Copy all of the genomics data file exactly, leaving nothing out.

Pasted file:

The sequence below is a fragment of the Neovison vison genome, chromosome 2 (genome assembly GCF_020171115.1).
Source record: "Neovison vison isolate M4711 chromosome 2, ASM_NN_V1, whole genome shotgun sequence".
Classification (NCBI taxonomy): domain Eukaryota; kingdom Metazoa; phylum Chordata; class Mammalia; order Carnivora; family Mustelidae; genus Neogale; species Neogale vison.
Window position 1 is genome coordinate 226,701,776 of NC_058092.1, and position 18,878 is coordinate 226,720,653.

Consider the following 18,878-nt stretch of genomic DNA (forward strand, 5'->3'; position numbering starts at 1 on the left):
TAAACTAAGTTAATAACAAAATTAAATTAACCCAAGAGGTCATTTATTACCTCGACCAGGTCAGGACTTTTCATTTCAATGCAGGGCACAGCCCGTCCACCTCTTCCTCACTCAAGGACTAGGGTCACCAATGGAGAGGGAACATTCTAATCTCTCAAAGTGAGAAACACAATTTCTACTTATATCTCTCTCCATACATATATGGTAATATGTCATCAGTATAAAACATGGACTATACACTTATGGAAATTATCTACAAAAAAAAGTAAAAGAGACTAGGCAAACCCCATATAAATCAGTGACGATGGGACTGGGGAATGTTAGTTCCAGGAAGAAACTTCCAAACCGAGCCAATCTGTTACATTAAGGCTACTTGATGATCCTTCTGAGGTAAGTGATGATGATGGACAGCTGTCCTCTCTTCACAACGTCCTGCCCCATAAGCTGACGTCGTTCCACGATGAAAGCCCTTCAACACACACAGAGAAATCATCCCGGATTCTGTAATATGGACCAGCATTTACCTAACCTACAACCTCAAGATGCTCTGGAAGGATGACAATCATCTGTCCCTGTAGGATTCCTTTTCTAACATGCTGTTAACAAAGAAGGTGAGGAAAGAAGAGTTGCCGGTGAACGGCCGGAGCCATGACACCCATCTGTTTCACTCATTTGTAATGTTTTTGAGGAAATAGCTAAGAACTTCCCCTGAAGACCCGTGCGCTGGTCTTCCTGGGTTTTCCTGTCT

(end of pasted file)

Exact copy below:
The sequence below is a fragment of the Neovison vison genome, chromosome 2 (genome assembly GCF_020171115.1).
Source record: "Neovison vison isolate M4711 chromosome 2, ASM_NN_V1, whole genome shotgun sequence".
Classification (NCBI taxonomy): domain Eukaryota; kingdom Metazoa; phylum Chordata; class Mammalia; order Carnivora; family Mustelidae; genus Neogale; species Neogale vison.
Window position 1 is genome coordinate 226,701,776 of NC_058092.1, and position 18,878 is coordinate 226,720,653.

Consider the following 18,878-nt stretch of genomic DNA (forward strand, 5'->3'; position numbering starts at 1 on the left):
TAAACTAAGTTAATAACAAAATTAAATTAACCCAAGAGGTCATTTATTACCTCGACCAGGTCAGGACTTTTCATTTCAATGCAGGGCACAGCCCGTCCACCTCTTCCTCACTCAAGGACTAGGGTCACCAATGGAGAGGGAACATTCTAATCTCTCAAAGTGAGAAACACAATTTCTACTTATATCTCTCTCCATACATATATGGTAATATGTCATCAGTATAAAACATGGACTATACACTTATGGAAATTATCTACAAAAAAAAGTAAAAGAGACTAGGCAAACCCCATATAAATCAGTGACGATGGGACTGGGGAATGTTAGTTCCAGGAAGAAACTTCCAAACCGAGCCAATCTGTTACATTAAGGCTACTTGATGATCCTTCTGAGGTAAGTGATGATGATGGACAGCTGTCCTCTCTTCACAACGTCCTGCCCCATAAGCTGACGTCGTTCCACGATGAAAGCCCTTCAACACACACAGAGAAATCATCCCGGATTCTGTAATATGGACCAGCATTTACCTAACCTACAACCTCAAGATGCTCTGGAAGGATGACAATCATCTGTCCCTGTAGGATTCCTTTTCTAACATGCTGTTAACAAAGAAGGTGAGGAAAGAAGAGTTGCCGGTGAACGGCCGGAGCCATGACACCCATCTGTTTCACTCATTTGTAATGTTTTTGAGGAAATAGCTAAGAACTTCCCCTGAAGACCCGTGCGCTGGTCTTCCTGGGTTTTCCTGTCT